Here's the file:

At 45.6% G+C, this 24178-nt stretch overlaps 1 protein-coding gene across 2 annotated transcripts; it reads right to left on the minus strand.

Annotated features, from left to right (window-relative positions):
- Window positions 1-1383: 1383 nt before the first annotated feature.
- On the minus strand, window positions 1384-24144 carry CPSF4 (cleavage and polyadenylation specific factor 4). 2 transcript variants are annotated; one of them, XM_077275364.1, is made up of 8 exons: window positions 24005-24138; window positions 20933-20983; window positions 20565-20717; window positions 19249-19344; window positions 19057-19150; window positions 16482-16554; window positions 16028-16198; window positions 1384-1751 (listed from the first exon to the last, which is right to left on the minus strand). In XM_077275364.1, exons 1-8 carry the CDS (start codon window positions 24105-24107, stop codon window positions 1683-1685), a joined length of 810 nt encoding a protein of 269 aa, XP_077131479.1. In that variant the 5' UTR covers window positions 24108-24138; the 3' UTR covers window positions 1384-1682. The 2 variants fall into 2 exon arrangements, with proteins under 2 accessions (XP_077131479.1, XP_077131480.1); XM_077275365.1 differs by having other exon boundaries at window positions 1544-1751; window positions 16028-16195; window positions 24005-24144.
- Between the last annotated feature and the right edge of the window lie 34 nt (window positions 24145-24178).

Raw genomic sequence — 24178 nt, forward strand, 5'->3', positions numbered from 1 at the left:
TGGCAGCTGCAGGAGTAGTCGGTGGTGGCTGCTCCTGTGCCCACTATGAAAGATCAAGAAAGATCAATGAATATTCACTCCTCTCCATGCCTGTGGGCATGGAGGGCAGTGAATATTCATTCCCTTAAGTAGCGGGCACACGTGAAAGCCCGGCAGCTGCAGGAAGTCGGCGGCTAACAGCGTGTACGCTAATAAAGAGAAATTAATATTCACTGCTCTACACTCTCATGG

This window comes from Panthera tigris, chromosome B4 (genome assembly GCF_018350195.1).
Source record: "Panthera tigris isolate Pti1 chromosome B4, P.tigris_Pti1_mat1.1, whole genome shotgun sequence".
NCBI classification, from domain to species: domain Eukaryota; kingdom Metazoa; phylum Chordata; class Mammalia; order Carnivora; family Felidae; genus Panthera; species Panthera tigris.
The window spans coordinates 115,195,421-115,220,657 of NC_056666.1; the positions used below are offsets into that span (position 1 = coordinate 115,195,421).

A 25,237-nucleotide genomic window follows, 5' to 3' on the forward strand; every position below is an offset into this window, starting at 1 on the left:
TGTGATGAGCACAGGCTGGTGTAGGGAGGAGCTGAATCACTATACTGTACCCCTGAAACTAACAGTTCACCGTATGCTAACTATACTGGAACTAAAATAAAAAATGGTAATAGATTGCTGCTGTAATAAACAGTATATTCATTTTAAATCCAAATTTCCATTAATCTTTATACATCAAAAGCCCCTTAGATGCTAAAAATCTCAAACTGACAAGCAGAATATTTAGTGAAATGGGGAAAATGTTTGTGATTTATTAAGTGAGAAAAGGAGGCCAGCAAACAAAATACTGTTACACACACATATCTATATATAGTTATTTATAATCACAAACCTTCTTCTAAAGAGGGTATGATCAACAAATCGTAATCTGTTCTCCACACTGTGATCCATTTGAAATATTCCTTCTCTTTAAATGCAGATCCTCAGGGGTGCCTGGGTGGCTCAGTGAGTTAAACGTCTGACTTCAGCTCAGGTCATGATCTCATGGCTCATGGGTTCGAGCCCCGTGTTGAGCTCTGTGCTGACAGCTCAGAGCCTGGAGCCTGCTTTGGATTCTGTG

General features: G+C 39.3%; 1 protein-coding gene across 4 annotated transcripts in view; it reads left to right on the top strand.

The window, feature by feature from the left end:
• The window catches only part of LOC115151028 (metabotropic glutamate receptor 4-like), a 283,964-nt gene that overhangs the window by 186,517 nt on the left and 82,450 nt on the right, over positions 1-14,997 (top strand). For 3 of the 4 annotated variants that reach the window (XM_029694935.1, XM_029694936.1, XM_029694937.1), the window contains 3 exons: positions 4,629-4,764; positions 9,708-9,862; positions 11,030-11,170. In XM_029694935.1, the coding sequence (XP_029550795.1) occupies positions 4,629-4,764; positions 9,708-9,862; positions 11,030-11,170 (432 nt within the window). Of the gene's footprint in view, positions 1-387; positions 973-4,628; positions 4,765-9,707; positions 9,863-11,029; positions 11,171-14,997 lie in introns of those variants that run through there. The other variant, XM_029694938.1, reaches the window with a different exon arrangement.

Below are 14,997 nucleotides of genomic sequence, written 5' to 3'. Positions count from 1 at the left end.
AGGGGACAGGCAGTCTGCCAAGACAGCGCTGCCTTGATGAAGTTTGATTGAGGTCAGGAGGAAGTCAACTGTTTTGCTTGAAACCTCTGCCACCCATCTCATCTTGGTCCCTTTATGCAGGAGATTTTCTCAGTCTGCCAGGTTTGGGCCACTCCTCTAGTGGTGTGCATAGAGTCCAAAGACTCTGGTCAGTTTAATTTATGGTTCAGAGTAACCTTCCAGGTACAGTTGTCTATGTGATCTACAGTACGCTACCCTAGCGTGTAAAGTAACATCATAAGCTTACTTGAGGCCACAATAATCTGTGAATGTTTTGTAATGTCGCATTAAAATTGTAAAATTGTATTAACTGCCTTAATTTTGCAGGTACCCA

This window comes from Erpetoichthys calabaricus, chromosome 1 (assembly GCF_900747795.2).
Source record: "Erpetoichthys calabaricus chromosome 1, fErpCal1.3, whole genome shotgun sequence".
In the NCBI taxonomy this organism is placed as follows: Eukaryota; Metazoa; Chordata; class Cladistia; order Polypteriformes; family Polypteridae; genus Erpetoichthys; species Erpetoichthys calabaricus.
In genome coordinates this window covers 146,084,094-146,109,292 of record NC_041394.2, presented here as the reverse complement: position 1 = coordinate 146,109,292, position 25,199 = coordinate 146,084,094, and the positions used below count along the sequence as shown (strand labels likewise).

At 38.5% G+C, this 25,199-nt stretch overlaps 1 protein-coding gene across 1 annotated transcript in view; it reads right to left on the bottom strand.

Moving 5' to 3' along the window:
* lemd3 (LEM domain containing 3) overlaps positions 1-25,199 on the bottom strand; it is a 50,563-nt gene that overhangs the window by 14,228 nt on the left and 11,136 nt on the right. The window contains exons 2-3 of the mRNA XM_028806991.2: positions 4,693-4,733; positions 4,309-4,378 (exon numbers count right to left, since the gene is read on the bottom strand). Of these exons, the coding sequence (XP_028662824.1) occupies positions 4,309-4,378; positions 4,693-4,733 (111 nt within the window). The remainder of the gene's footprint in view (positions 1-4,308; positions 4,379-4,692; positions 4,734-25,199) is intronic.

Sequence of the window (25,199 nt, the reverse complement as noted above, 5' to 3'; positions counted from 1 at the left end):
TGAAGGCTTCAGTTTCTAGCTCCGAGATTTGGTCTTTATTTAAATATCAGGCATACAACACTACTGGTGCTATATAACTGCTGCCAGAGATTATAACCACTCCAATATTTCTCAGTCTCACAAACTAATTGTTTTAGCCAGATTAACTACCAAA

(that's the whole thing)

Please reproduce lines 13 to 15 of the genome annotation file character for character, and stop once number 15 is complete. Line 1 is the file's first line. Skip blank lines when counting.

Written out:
TGTGATGAGCACAGGCTGGTGTAGGGAGGAGCTGAATCACTATACTGTACCCCTGAAACTAACAGTTCACCGTATGCTAACTATACTGGAACTAAAATAAAAAATGGTAATAGATTGCTGCTGTAATAAACAGTATATTCATTTTAAATCCAAATTTCCATTAATCTTTATACATCAAAAGCCCCTTAGATGCTAAAAATCTCAAACTGACAAGCAGAATATTTAGTGAAATGGGGAAAATGTTTGTGATTTATTAAGTGAGAAAAGGAGGCCAGCAAACAAAATACTGTTACACACACATATCTATATATAGTTATTTATAATCACAAACCTTCTTCTAAAGAGGGTATGATCAACAAATCGTAATCTGTTCTCCACACTGTGATCCATTTGAAATATTCCTTCTCTTTAAATGCAGATCCTCAGGGGTGCCTGGGTGGCTCAGTGAGTTAAACGTCTGACTTCAGCTCAGGTCATGATCTCATGGCTCATGGGTTCGAGCCCCGTGTTGAGCTCTGTGCTGACAGCTCAGAGCCTGGAGCCTGCTTTGGATTCTGTG

General features: G+C 39.3%; 1 protein-coding gene across 4 annotated transcripts in view; it reads left to right on the top strand.

The window, feature by feature from the left end: